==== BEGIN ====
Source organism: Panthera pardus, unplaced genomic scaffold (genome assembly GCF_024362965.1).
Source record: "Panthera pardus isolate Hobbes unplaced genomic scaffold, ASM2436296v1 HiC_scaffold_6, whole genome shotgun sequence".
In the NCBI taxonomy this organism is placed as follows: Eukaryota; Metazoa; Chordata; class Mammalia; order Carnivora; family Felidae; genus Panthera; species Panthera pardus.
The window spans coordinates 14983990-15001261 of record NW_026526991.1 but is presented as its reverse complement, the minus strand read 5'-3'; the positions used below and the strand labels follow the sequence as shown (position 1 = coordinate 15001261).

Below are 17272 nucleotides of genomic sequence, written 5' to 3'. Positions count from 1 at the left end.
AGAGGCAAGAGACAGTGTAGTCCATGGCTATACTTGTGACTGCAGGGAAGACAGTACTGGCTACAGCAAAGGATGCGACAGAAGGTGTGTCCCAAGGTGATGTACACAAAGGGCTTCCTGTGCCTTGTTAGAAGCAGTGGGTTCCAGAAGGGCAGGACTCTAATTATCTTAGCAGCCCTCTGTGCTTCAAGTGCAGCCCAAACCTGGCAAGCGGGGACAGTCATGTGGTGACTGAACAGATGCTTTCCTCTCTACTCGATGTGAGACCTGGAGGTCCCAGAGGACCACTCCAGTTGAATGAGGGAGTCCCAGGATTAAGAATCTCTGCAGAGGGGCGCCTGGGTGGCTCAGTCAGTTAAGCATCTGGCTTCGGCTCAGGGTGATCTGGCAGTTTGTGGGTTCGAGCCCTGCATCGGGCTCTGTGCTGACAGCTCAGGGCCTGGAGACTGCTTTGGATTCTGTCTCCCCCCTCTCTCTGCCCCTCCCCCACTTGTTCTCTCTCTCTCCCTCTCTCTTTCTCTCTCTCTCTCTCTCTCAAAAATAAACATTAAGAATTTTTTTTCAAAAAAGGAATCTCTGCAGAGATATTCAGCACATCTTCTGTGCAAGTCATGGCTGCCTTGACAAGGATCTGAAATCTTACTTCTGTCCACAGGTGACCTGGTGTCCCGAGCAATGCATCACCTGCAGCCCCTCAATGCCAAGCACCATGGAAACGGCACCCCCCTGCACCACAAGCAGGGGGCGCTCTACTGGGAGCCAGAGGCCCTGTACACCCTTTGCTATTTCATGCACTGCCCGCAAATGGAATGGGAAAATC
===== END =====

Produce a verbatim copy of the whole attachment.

Source organism: Panthera pardus, unplaced genomic scaffold (genome assembly GCF_024362965.1).
Source record: "Panthera pardus isolate Hobbes unplaced genomic scaffold, ASM2436296v1 HiC_scaffold_6, whole genome shotgun sequence".
In the NCBI taxonomy this organism is placed as follows: Eukaryota; Metazoa; Chordata; class Mammalia; order Carnivora; family Felidae; genus Panthera; species Panthera pardus.
The window spans coordinates 14983990-15001261 of record NW_026526991.1 but is presented as its reverse complement, the minus strand read 5'-3'; the positions used below and the strand labels follow the sequence as shown (position 1 = coordinate 15001261).

Below are 17272 nucleotides of genomic sequence, written 5' to 3'. Positions count from 1 at the left end.
AGAGGCAAGAGACAGTGTAGTCCATGGCTATACTTGTGACTGCAGGGAAGACAGTACTGGCTACAGCAAAGGATGCGACAGAAGGTGTGTCCCAAGGTGATGTACACAAAGGGCTTCCTGTGCCTTGTTAGAAGCAGTGGGTTCCAGAAGGGCAGGACTCTAATTATCTTAGCAGCCCTCTGTGCTTCAAGTGCAGCCCAAACCTGGCAAGCGGGGACAGTCATGTGGTGACTGAACAGATGCTTTCCTCTCTACTCGATGTGAGACCTGGAGGTCCCAGAGGACCACTCCAGTTGAATGAGGGAGTCCCAGGATTAAGAATCTCTGCAGAGGGGCGCCTGGGTGGCTCAGTCAGTTAAGCATCTGGCTTCGGCTCAGGGTGATCTGGCAGTTTGTGGGTTCGAGCCCTGCATCGGGCTCTGTGCTGACAGCTCAGGGCCTGGAGACTGCTTTGGATTCTGTCTCCCCCCTCTCTCTGCCCCTCCCCCACTTGTTCTCTCTCTCTCCCTCTCTCTTTCTCTCTCTCTCTCTCTCTCAAAAATAAACATTAAGAATTTTTTTTCAAAAAAGGAATCTCTGCAGAGATATTCAGCACATCTTCTGTGCAAGTCATGGCTGCCTTGACAAGGATCTGAAATCTTACTTCTGTCCACAGGTGACCTGGTGTCCCGAGCAATGCATCACCTGCAGCCCCTCAATGCCAAGCACCATGGAAACGGCACCCCCCTGCACCACAAGCAGGGGGCGCTCTACTGGGAGCCAGAGGCCCTGTACACCCTTTGCTATTTCATGCACTGCCCGCAAATGGAATGGGAAAATC